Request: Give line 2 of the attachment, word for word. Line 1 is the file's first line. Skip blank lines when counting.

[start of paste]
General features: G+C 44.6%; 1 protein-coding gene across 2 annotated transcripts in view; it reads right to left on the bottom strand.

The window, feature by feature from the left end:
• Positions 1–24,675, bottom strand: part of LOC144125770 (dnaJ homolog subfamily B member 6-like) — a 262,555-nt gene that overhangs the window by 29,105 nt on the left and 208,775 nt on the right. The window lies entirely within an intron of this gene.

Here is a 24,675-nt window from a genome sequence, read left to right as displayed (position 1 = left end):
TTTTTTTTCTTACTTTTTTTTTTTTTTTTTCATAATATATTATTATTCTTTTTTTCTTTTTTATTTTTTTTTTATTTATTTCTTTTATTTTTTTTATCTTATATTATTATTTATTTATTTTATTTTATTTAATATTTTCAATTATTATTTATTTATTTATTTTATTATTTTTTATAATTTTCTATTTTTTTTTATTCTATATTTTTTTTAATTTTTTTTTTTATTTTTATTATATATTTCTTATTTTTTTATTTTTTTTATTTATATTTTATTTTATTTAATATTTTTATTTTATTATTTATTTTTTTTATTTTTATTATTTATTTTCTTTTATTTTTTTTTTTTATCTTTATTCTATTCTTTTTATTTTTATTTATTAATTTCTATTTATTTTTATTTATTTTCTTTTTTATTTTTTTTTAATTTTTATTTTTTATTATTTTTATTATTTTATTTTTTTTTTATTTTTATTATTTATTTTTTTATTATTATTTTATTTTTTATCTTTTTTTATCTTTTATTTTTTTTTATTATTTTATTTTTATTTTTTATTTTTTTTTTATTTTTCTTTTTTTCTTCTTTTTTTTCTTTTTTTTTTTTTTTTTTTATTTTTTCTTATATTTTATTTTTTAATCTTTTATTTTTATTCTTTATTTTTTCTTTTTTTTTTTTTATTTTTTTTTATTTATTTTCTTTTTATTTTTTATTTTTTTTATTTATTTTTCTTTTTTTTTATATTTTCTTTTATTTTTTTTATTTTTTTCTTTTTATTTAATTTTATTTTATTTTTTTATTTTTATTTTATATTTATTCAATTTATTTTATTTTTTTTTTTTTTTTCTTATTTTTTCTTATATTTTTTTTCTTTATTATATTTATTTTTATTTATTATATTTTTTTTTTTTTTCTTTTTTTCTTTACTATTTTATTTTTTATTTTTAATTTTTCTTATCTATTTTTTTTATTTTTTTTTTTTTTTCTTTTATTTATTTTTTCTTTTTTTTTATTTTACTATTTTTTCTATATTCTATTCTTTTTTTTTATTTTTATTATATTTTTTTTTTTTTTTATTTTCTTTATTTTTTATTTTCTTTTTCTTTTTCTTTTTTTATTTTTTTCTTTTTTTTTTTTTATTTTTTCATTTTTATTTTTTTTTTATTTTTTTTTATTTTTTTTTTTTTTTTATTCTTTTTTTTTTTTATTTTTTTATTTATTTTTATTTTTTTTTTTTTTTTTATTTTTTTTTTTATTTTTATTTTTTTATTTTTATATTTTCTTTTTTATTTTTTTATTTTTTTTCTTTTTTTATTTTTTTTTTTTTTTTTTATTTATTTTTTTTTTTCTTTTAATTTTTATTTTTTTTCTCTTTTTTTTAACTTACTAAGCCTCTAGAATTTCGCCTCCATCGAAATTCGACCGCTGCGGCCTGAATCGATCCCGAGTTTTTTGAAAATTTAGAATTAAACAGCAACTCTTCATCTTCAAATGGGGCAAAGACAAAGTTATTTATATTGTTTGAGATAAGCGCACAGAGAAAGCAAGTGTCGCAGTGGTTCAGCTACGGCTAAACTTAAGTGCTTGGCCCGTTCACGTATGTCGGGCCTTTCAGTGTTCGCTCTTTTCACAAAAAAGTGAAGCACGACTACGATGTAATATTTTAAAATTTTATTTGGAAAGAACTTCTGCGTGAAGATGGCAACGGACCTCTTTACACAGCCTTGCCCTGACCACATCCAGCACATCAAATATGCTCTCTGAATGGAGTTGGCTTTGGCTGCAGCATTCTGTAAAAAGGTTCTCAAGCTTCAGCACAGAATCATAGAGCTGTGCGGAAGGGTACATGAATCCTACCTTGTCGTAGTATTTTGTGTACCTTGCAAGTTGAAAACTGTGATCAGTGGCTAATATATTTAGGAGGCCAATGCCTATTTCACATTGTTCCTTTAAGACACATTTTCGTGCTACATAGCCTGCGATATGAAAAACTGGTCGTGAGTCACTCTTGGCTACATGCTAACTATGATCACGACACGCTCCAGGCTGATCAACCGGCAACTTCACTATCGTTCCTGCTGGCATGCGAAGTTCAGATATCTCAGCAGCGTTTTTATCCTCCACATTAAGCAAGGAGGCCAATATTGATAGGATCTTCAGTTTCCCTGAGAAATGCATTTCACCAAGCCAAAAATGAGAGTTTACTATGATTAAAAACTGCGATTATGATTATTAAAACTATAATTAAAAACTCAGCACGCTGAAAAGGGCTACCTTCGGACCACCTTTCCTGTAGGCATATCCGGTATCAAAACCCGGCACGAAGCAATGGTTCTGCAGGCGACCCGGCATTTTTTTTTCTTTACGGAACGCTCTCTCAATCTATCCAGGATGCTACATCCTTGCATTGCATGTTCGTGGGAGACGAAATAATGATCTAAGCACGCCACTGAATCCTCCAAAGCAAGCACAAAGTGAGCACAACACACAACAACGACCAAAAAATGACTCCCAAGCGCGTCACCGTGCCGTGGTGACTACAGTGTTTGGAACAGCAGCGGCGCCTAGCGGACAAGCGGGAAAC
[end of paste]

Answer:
The window, feature by feature from the left end: